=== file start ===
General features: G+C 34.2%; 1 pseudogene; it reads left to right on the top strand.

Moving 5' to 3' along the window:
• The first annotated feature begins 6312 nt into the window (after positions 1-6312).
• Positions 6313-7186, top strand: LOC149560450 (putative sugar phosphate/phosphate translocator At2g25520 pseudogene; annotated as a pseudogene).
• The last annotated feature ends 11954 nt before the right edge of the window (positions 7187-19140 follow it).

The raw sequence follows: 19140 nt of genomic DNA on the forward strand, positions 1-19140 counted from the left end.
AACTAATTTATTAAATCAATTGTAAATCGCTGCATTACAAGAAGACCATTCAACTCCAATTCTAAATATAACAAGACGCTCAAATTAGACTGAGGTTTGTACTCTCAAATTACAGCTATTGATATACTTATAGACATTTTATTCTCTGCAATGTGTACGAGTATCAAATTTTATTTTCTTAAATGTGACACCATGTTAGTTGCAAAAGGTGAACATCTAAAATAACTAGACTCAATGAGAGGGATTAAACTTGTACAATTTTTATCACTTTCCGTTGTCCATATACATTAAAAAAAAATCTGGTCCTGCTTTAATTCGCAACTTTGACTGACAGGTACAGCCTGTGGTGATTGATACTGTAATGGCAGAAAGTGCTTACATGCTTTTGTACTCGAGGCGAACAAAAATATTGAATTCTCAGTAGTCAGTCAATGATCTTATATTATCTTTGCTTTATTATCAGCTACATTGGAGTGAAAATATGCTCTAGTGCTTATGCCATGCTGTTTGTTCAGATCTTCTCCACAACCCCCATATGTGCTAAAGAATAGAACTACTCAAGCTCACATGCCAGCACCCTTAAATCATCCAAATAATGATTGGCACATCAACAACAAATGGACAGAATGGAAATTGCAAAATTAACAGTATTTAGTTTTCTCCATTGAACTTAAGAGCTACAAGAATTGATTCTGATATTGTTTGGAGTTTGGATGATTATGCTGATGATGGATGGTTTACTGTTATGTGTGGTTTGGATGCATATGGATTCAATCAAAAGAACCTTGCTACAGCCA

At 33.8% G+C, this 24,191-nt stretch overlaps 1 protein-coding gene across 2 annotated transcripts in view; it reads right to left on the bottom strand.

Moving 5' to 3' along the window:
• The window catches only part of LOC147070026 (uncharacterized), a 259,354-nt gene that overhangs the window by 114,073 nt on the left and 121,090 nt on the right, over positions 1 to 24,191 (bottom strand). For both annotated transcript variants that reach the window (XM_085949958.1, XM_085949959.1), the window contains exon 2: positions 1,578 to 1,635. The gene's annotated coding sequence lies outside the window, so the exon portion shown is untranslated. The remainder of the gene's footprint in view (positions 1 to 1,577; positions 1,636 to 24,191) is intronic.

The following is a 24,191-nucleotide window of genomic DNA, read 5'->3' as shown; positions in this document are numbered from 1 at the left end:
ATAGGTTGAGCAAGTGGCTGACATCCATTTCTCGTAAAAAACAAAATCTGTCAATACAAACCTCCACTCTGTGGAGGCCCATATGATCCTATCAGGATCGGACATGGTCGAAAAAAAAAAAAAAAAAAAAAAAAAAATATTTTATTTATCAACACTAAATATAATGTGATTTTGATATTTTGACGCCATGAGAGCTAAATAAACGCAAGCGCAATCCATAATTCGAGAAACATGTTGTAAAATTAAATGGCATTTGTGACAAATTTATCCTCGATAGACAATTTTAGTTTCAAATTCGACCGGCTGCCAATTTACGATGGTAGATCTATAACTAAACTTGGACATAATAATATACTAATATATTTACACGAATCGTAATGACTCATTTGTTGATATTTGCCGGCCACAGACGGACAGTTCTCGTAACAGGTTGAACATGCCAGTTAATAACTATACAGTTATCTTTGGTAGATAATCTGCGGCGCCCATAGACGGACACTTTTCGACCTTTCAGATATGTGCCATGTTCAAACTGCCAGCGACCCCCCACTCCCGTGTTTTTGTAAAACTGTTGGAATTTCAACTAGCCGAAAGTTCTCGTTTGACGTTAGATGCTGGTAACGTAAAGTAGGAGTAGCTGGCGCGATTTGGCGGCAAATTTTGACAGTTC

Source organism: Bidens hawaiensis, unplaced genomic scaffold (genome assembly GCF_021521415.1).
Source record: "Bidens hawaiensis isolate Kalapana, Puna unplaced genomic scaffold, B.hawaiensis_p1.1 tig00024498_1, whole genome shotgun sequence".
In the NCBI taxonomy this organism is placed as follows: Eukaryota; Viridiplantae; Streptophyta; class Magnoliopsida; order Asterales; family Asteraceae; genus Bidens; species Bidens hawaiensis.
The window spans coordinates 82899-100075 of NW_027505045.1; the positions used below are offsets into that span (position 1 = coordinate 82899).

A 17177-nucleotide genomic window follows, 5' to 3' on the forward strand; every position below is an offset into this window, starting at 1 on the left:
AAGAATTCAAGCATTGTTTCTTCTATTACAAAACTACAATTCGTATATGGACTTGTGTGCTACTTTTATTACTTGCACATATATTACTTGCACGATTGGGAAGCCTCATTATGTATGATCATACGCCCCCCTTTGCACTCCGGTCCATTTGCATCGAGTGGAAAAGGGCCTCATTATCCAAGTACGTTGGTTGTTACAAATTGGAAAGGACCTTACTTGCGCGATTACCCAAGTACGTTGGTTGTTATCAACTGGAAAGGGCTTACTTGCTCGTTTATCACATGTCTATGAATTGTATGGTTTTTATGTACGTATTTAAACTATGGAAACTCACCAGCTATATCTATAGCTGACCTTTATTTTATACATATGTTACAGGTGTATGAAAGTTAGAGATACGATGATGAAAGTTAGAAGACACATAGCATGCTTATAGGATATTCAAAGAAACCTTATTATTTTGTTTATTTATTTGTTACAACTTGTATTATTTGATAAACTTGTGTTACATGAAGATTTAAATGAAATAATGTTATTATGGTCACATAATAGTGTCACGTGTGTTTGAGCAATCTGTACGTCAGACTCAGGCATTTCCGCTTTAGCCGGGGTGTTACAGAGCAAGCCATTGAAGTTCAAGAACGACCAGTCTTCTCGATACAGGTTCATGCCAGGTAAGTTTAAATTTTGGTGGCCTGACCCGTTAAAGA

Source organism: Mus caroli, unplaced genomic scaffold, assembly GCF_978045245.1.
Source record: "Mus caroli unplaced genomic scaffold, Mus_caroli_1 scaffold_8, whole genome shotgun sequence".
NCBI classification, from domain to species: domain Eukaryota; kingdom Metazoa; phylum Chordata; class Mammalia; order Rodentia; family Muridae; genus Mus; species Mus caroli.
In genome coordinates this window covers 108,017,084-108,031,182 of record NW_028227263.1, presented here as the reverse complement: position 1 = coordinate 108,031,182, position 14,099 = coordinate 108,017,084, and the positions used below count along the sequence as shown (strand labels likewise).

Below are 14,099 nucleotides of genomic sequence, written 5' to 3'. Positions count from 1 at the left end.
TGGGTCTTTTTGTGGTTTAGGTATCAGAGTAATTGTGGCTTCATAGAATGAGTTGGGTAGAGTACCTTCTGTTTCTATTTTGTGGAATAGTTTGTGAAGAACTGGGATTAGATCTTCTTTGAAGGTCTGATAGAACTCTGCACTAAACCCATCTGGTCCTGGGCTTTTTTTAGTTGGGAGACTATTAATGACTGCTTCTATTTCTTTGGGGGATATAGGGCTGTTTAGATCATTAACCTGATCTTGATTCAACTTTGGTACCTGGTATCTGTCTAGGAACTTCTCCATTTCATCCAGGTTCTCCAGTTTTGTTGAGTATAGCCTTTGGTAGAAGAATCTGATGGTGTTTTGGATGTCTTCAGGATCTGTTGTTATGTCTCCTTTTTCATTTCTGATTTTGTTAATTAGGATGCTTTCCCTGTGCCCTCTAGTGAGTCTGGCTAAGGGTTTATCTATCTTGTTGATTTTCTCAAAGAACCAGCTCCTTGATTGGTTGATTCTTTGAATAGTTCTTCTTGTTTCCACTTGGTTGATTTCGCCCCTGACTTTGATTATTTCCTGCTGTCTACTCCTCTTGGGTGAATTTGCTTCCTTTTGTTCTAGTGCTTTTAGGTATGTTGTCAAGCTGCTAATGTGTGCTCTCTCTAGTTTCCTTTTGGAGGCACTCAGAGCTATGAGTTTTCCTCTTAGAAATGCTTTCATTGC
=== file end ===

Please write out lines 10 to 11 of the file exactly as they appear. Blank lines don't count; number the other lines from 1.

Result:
• The window catches only part of LOC147070026 (uncharacterized), a 259,354-nt gene that overhangs the window by 114,073 nt on the left and 121,090 nt on the right, over positions 1 to 24,191 (bottom strand). For both annotated transcript variants that reach the window (XM_085949958.1, XM_085949959.1), the window contains exon 2: positions 1,578 to 1,635. The gene's annotated coding sequence lies outside the window, so the exon portion shown is untranslated. The remainder of the gene's footprint in view (positions 1 to 1,577; positions 1,636 to 24,191) is intronic.

The following is a 24,191-nucleotide window of genomic DNA, read 5'->3' as shown; positions in this document are numbered from 1 at the left end: